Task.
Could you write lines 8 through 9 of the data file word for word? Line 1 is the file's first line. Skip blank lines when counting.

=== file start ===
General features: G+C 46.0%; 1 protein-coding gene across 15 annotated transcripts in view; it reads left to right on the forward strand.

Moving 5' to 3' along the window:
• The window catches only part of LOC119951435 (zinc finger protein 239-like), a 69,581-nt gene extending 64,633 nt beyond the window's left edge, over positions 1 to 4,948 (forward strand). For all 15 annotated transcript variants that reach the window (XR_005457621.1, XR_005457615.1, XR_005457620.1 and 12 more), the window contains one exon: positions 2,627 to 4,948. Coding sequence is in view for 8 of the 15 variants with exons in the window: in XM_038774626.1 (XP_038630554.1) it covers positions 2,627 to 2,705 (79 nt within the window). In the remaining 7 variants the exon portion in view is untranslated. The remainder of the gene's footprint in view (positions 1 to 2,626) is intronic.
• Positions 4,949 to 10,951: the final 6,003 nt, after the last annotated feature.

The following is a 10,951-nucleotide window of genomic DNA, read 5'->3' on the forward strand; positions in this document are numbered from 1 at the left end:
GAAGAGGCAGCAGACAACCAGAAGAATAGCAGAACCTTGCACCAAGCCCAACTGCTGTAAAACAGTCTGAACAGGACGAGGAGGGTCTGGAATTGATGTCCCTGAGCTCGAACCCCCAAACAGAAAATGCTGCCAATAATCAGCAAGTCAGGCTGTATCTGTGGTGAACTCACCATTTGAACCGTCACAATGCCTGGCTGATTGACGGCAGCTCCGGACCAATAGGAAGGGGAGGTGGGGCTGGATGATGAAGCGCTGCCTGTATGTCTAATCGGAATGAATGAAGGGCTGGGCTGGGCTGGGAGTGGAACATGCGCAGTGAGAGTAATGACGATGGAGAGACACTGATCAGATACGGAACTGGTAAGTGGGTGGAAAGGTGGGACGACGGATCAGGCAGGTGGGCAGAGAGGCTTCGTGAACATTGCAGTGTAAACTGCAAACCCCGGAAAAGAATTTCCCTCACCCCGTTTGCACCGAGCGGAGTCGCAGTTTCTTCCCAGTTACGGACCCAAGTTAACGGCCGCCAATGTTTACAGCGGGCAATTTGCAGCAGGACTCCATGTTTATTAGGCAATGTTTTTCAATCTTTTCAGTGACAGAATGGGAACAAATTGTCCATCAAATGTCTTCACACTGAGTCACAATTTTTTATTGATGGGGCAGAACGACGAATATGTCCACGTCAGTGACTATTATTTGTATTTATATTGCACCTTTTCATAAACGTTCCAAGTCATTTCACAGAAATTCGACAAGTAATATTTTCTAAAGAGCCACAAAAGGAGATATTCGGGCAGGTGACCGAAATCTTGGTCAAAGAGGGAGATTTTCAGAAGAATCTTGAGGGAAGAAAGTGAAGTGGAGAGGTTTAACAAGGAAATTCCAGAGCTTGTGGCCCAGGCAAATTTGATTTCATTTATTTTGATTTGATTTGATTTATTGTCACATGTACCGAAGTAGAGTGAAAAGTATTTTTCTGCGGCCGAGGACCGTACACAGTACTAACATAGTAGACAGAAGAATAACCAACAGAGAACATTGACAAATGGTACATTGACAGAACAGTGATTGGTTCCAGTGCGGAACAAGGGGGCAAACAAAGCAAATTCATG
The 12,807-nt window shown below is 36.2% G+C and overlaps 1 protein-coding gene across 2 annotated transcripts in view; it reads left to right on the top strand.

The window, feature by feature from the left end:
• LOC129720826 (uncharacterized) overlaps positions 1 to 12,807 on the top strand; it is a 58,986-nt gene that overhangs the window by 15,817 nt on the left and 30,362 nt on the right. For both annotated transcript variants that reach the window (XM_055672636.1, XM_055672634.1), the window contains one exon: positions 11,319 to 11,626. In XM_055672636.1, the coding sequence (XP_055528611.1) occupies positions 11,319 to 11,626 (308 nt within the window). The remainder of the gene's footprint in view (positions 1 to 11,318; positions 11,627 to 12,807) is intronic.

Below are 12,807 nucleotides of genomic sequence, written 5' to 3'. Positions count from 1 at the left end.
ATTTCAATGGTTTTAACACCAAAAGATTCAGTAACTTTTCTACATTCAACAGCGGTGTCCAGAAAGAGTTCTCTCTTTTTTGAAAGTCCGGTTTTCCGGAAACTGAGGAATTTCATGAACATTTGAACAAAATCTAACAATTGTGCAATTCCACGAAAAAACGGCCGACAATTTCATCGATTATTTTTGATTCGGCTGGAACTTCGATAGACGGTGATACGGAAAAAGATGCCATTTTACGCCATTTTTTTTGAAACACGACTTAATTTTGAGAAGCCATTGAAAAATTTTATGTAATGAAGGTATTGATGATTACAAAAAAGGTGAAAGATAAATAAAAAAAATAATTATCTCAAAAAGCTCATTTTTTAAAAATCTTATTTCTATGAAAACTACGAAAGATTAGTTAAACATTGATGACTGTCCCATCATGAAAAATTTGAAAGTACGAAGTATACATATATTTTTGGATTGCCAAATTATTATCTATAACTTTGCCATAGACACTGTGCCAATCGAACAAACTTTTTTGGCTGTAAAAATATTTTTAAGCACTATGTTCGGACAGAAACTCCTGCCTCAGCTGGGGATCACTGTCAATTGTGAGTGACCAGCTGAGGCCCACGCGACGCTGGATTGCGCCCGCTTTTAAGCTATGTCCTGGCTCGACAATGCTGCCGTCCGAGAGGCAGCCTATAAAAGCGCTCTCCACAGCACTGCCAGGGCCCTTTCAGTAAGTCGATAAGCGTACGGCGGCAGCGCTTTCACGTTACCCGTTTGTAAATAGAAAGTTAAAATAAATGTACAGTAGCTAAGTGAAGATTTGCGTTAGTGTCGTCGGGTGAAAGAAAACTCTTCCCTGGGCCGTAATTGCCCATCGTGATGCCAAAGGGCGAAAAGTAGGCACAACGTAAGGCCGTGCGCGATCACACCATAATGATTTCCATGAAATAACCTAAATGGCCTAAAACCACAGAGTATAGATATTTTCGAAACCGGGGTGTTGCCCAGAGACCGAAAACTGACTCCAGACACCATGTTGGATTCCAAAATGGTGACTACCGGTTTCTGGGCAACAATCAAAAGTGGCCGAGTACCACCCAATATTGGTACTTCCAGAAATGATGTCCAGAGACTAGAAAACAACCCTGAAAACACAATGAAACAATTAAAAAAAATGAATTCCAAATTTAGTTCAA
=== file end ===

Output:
The window, feature by feature from the left end:
• LOC129720826 (uncharacterized) overlaps positions 1 to 12,807 on the top strand; it is a 58,986-nt gene that overhangs the window by 15,817 nt on the left and 30,362 nt on the right. For both annotated transcript variants that reach the window (XM_055672636.1, XM_055672634.1), the window contains one exon: positions 11,319 to 11,626. In XM_055672636.1, the coding sequence (XP_055528611.1) occupies positions 11,319 to 11,626 (308 nt within the window). The remainder of the gene's footprint in view (positions 1 to 11,318; positions 11,627 to 12,807) is intronic.